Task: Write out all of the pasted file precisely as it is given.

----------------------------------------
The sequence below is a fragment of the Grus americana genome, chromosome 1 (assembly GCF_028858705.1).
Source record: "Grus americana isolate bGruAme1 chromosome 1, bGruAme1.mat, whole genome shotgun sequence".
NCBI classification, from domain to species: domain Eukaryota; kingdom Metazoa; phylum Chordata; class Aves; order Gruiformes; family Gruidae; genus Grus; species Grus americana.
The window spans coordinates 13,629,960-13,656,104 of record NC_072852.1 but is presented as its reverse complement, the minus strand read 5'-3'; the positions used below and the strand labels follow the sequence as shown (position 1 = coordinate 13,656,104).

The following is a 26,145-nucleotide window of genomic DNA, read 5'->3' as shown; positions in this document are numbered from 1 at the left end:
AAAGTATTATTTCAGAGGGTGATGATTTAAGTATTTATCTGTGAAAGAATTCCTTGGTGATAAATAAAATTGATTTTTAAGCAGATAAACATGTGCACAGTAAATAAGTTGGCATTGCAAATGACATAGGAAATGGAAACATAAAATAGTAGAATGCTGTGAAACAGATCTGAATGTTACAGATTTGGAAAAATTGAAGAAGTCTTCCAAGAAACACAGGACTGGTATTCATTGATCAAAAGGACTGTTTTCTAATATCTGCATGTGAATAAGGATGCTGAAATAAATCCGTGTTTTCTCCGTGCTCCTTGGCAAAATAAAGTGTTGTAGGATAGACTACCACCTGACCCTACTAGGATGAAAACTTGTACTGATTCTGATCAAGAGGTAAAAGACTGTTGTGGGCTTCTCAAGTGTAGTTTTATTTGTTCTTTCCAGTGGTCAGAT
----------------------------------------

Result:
The sequence below is a fragment of the Grus americana genome, chromosome 1 (assembly GCF_028858705.1).
Source record: "Grus americana isolate bGruAme1 chromosome 1, bGruAme1.mat, whole genome shotgun sequence".
NCBI classification, from domain to species: domain Eukaryota; kingdom Metazoa; phylum Chordata; class Aves; order Gruiformes; family Gruidae; genus Grus; species Grus americana.
The window spans coordinates 13,629,960-13,656,104 of record NC_072852.1 but is presented as its reverse complement, the minus strand read 5'-3'; the positions used below and the strand labels follow the sequence as shown (position 1 = coordinate 13,656,104).

The following is a 26,145-nucleotide window of genomic DNA, read 5'->3' as shown; positions in this document are numbered from 1 at the left end:
AAAGTATTATTTCAGAGGGTGATGATTTAAGTATTTATCTGTGAAAGAATTCCTTGGTGATAAATAAAATTGATTTTTAAGCAGATAAACATGTGCACAGTAAATAAGTTGGCATTGCAAATGACATAGGAAATGGAAACATAAAATAGTAGAATGCTGTGAAACAGATCTGAATGTTACAGATTTGGAAAAATTGAAGAAGTCTTCCAAGAAACACAGGACTGGTATTCATTGATCAAAAGGACTGTTTTCTAATATCTGCATGTGAATAAGGATGCTGAAATAAATCCGTGTTTTCTCCGTGCTCCTTGGCAAAATAAAGTGTTGTAGGATAGACTACCACCTGACCCTACTAGGATGAAAACTTGTACTGATTCTGATCAAGAGGTAAAAGACTGTTGTGGGCTTCTCAAGTGTAGTTTTATTTGTTCTTTCCAGTGGTCAGAT